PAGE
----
Port & Massachusetts Port Authority Cooperate for Re-Use of Cranes
August 2, 2010
Port of Oakland and Massachusetts Port Authority Cooperate for Re-Use of Oakland Cranes - Cranes Sailed Away from Port Monday Morning
Re-use of Oakland cranes in Boston will reduce waste and save resources
Oakland, CA – August 2, 2010 – Port of Oakland has been adding state–of-the-art super-post-Panamax cranes over the past decade to handle the larger containerships that now transit the globe. When the Alameda Naval Air Station was in service, Oakland used low-profile cranes to accommodate flight-path safety issues. Since the base closure, those cranes are no longer needed here. Meanwhile the Massachusetts Port Authority (Massport) needs low-profile cranes due to the proximity of its container terminal to Boston Logan International Airport, also owned and operated by Massport. The Port of Oakland and Massport cooperated so that the cranes from Oakland could be re-used at the east coast facility. The first part of this engineering feat has been completed. The cranes have been loaded aboard a barge and pulled away from Berth 37 at the Port of Oakland this morning, a few minutes after 11:00 a.m. Monday, August 2, 2010.
Port of Oakland Maritime Director James Kwon said, “We are pleased that our low-profile container cranes are going to be put to good use at Massport. This demonstrates how the port industry is making conscious decisions for the environment whenever possible. With the re-use of these cranes, we are reducing waste and saving resources, and Massport gets cranes that are ready to put in service.” Each low-profile crane is made of 1,200 tons of steel.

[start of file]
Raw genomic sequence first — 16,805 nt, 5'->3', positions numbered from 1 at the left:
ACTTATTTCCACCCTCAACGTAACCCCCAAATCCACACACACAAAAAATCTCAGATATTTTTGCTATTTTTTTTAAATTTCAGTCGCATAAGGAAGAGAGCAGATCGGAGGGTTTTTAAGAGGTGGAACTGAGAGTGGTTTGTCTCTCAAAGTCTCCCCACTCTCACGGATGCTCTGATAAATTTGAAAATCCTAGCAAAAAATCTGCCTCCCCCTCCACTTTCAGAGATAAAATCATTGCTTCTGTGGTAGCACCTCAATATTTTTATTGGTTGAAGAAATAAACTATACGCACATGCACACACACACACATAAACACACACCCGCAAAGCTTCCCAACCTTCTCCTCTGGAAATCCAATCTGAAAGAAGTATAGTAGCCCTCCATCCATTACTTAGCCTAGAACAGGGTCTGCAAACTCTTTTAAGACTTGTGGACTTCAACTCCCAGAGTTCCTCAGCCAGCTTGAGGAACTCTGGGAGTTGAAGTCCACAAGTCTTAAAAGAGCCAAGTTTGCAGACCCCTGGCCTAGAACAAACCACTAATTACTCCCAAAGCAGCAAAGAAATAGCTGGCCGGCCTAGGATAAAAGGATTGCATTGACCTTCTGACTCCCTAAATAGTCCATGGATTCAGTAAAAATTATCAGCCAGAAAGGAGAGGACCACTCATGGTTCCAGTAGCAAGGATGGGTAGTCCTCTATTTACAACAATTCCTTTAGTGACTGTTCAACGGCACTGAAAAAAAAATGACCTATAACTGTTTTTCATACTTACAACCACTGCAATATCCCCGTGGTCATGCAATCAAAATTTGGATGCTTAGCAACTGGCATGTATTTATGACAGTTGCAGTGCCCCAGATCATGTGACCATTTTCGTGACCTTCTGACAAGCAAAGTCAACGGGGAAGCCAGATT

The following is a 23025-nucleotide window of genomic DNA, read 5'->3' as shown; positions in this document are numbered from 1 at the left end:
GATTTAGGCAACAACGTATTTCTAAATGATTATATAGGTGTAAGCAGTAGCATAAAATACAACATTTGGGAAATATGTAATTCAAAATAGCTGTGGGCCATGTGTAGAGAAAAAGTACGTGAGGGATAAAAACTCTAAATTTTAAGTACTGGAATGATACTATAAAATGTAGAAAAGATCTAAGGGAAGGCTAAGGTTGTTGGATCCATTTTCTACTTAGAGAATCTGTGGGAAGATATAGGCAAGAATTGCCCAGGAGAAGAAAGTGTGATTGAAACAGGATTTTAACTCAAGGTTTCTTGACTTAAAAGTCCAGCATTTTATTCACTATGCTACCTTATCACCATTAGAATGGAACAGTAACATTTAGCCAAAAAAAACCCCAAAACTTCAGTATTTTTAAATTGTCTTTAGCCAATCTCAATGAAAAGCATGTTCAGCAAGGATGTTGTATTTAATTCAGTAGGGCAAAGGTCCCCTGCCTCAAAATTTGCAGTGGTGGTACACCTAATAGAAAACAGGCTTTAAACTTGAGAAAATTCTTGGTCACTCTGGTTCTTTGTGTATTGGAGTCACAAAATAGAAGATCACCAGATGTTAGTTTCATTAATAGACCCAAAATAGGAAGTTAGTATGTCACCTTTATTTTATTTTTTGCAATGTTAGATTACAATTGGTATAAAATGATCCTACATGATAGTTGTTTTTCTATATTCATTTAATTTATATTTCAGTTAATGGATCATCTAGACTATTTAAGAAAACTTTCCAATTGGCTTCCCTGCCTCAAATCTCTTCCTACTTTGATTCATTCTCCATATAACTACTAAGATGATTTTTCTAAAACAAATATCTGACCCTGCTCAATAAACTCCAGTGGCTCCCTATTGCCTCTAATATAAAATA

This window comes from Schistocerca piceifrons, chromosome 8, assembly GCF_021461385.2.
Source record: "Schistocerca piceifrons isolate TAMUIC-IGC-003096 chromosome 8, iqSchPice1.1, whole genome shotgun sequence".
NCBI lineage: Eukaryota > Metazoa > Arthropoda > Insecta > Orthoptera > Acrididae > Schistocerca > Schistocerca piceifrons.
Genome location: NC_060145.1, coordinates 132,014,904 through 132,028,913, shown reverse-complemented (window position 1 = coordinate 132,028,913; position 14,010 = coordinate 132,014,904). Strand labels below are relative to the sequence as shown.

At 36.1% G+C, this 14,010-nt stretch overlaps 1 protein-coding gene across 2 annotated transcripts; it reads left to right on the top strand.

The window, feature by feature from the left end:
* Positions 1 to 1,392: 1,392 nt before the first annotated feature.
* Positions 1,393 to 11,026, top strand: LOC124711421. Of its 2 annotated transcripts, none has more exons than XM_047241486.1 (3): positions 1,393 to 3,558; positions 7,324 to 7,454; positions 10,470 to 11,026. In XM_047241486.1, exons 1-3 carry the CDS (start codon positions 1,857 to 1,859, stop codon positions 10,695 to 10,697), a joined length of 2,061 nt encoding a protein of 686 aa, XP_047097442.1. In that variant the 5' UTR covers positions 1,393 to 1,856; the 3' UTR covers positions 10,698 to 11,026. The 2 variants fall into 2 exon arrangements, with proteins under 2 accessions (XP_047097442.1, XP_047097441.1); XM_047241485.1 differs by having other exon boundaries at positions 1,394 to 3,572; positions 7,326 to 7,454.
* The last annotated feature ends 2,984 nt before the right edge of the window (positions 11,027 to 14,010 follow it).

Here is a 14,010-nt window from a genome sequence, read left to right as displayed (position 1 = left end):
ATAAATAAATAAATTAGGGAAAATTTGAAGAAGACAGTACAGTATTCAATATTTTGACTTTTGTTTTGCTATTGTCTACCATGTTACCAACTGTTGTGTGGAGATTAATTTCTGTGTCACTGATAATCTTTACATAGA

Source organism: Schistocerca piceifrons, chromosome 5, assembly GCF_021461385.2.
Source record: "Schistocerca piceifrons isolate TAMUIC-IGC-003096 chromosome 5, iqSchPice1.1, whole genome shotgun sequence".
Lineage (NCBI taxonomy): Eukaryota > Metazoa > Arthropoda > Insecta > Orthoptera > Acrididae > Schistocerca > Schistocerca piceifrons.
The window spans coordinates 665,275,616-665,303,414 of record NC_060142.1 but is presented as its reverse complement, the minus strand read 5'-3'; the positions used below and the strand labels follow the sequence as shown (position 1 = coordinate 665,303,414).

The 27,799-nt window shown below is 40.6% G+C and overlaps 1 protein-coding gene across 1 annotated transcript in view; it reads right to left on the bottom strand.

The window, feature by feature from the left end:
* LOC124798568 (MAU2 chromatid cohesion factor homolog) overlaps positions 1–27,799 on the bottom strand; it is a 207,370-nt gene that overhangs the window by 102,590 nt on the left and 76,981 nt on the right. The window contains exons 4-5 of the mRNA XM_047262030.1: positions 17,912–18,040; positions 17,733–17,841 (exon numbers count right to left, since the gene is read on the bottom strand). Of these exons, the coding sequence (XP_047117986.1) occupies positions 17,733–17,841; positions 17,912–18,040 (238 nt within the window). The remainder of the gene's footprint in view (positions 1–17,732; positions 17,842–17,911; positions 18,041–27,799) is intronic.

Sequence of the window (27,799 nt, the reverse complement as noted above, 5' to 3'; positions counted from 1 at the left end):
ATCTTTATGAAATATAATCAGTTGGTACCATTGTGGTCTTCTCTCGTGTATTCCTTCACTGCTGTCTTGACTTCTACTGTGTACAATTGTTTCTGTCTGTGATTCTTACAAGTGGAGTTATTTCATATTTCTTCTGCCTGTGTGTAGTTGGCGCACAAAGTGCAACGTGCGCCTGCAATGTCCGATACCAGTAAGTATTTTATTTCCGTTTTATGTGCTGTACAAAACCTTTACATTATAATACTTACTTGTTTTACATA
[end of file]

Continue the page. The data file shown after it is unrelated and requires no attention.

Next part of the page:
The two Kocks cranes’ total weight equals approximately 2,400 tons or about 5 million pounds. They use electrical power to operate so there are no emissions in the port area when they are in use. The barge taking the cranes to the Port of Boston (Massport) are beginning a month-long, 6,300 mile waterborne journey that will take them from Oakland, through the Panama Canal, and up the East Coast to their new home at Conley Container Terminal.
The Kocks container cranes from the Port of Oakland have a boom outreach of 150 feet. Each crane can lift as much as 50 Long Tons (112,000 lbs.) in one lift. These cranes are 132 ft. high (about the height of a 12–story building) and are expected to arrive in Boston by mid-September. Rigging International of Alameda, CA (member of the Sarens Group, Belgium) was responsible for preparing the cranes for the voyage here in Oakland. They are also in charge of the 6,300-hundred mile journey. Once the cranes arrive at Massport, Rigging International will unload and set up the cranes to be operational at the Port of Boston.
The low-profile cranes in Oakland were replaced by Evergreen’s new super post-Panamax cranes that arrived in March of this year. The new Evergreen cranes had to be fully operational before the low-profile cranes could be removed (See March press release).
About the Port of Oakland
The Port of Oakland oversees the Oakland seaport, Oakland International Airport and 20 miles of waterfront. The Oakland seaport is the fifth busiest container port in the U.S.; Oakland International Airport is the second largest San Francisco Bay Area airport, offering over 140 daily flights; and the Port’s real estate includes commercial developments such as Jack London Square and hundreds of acres of public parks and conservation areas. The Port of Oakland was established in 1927 and is an independent department of the City of Oakland. Please visit: www.portofoakland.com.
Marilyn Sandifur, Port Spokesperson
Port of Oakland Spokesperson